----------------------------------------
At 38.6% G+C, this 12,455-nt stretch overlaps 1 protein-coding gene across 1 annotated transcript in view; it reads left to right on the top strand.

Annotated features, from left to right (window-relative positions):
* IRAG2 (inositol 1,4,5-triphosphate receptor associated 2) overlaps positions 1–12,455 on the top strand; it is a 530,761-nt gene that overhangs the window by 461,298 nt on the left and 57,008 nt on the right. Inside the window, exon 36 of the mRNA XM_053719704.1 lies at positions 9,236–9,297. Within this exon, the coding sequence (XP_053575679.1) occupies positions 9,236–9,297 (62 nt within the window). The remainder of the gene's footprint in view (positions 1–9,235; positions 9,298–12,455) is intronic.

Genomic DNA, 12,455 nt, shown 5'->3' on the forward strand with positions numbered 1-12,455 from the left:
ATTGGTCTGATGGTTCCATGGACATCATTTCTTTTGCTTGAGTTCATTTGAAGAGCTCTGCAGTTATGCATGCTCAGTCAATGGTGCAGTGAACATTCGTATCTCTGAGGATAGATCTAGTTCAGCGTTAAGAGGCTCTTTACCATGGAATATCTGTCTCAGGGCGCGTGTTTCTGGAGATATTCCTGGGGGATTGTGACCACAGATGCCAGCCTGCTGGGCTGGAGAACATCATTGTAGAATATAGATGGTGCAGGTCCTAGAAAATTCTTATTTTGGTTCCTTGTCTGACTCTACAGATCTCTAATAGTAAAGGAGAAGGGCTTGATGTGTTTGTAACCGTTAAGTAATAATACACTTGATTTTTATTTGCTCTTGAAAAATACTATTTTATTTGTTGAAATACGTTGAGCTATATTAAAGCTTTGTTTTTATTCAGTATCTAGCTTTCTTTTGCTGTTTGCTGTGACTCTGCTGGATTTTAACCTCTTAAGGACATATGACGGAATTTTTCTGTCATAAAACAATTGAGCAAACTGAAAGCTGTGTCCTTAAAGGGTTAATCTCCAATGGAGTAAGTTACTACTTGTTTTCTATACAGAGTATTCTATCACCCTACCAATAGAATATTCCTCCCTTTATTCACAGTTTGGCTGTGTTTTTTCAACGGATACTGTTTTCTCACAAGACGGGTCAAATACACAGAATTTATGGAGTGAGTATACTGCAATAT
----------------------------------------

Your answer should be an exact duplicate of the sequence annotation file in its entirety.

At 38.6% G+C, this 12,455-nt stretch overlaps 1 protein-coding gene across 1 annotated transcript in view; it reads left to right on the top strand.

Annotated features, from left to right (window-relative positions):
* IRAG2 (inositol 1,4,5-triphosphate receptor associated 2) overlaps positions 1–12,455 on the top strand; it is a 530,761-nt gene that overhangs the window by 461,298 nt on the left and 57,008 nt on the right. Inside the window, exon 36 of the mRNA XM_053719704.1 lies at positions 9,236–9,297. Within this exon, the coding sequence (XP_053575679.1) occupies positions 9,236–9,297 (62 nt within the window). The remainder of the gene's footprint in view (positions 1–9,235; positions 9,298–12,455) is intronic.

Genomic DNA, 12,455 nt, shown 5'->3' on the forward strand with positions numbered 1-12,455 from the left:
ATTGGTCTGATGGTTCCATGGACATCATTTCTTTTGCTTGAGTTCATTTGAAGAGCTCTGCAGTTATGCATGCTCAGTCAATGGTGCAGTGAACATTCGTATCTCTGAGGATAGATCTAGTTCAGCGTTAAGAGGCTCTTTACCATGGAATATCTGTCTCAGGGCGCGTGTTTCTGGAGATATTCCTGGGGGATTGTGACCACAGATGCCAGCCTGCTGGGCTGGAGAACATCATTGTAGAATATAGATGGTGCAGGTCCTAGAAAATTCTTATTTTGGTTCCTTGTCTGACTCTACAGATCTCTAATAGTAAAGGAGAAGGGCTTGATGTGTTTGTAACCGTTAAGTAATAATACACTTGATTTTTATTTGCTCTTGAAAAATACTATTTTATTTGTTGAAATACGTTGAGCTATATTAAAGCTTTGTTTTTATTCAGTATCTAGCTTTCTTTTGCTGTTTGCTGTGACTCTGCTGGATTTTAACCTCTTAAGGACATATGACGGAATTTTTCTGTCATAAAACAATTGAGCAAACTGAAAGCTGTGTCCTTAAAGGGTTAATCTCCAATGGAGTAAGTTACTACTTGTTTTCTATACAGAGTATTCTATCACCCTACCAATAGAATATTCCTCCCTTTATTCACAGTTTGGCTGTGTTTTTTCAACGGATACTGTTTTCTCACAAGACGGGTCAAATACACAGAATTTATGGAGTGAGTATACTGCAATAT